Change the Case—Deconstructing a Recent Slip and Fall Plaintiff’s Verdict
October 9, 2023
We have all pulled on a thread, and kept pulling, and kept pulling until we have four feet of thread balled up in our hands. “What did I just do to my sweater?” In litigation, we have to pull the thread and see where it leads.
In a recent case where Brendan Lupetin and Maggie Cooney got a tremendous verdict for their plaintiff personal injury client, they pulled on a thread that revealed a critical document that helped win the case. I got to sit down and talk with Lupetin about how they got to that document and dealt with other issues to change their case.
It was a slip and fall case. We all know those can be tough. Jurors may come into those cases with interesting ideas. In focus groups we hear them wonder:
- “Is there any way they could have planned this?”
- “Is this guy a professional faller?”
- “I would never have slipped like this, I’m careful … not like this guy.”
- “Do you think he was even where he said he was and did he even fall?”
On top of those preconceived notions, we have as part of the legal proof that the defendant must have had notice and an opportunity to fix the dangerous condition. Finding facts can make getting past summary judgment a real accomplishment.
The plaintiff’s lawyers in the case thought they had some good ways to combat questions about the credibility of their client, but they were searching for notice. More importantly, from a “jury proof” perspective, the lawyers knew it would be best if they could find a prior, similar incident (something focus group jurors always ask about). Plaintiffs counsel made the inquiry through written discovery and were told that there were no previous incidents. Deposition after deposition they would ask, “Do you know of anyone else who had a fall in the same area.” They heard no after no. Then a hint, they were taking the deposition of the custodian for the section of the facility where their client fell and the custodian said he himself had slipped and fallen when the floor was wet. He knew it was wet, had slip resistant shoes on, and he still went down.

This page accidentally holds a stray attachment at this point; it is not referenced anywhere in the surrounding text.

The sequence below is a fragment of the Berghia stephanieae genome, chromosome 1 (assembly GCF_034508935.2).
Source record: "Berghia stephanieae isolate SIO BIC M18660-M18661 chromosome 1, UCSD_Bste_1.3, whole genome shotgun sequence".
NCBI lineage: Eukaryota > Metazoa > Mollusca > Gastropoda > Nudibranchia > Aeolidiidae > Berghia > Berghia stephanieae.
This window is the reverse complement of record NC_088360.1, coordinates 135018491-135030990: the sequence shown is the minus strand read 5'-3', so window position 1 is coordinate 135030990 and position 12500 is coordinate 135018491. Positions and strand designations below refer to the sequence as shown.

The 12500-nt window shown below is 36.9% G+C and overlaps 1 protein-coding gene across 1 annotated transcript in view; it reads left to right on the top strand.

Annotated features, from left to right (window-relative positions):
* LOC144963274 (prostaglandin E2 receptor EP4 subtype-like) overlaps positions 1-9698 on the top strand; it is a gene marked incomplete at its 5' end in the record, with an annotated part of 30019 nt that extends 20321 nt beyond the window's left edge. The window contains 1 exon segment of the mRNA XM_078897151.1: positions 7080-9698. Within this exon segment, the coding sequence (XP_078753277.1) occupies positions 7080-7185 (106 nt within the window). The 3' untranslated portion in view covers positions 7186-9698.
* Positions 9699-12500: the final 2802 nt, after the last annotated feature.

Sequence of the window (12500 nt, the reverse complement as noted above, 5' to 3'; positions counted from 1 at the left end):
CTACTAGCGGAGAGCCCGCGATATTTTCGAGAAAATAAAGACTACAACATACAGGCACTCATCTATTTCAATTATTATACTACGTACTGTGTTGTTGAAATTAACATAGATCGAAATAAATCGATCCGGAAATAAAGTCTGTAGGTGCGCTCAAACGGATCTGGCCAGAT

Persistence finally paid off when another witness answered the question, “Yes.” She was a fact witness and nurse who worked for the defendant. She had fallen two years before the plaintiff’s fall. The facts were eerily similar. Wet floor. Slip and fall. No wet floor sign. Follow up questioning from the plaintiff’s counsel: Was there an incident report for what happened to you? After hemming and hawing, the witness admitted there was an incident report.
Now, this is a reminder for all of us who try cases. The plaintiff’s attorney had notice. There was testimony on the record that the property owner knew about a prior slip and fall of similar kind. Check, mark it done in your mind? They did not leave it at that. The plaintiff’s counsel went back and did a written discovery request based on deposition testimony to get the incident report. This is a practice pointer for all of us to take to heart. Be the diligent lawyer who pulls on the thread you are given. How did this change the case? The request for production resulted in the incident report from the similar prior fall the witness described. It gave the facts of what happened. But there was a large section redacted. Lupetin had his client’s incident report and the same section was redacted. The Judge had reviewed that document in camera and determined it was not the type of evidence that was fair to disclose and had left it redacted. The plaintiff’s counsel wanted to know what was under there from the prior incident. They filed a discovery motion for the disclosure of the whole document. The court considered the unredacted version and determined it was germane to the case. When the black box was lifted from the record, it showed the facility had recognized the wet floor was a hazard and indicated an action plan to put up signs while the floor was being mopped, not just afterward. It was very relevant because the main claim in the case was a failure to warn. When the opposing side makes a statement about its duty and then fails to meet the standard it set for itself, that changes the case.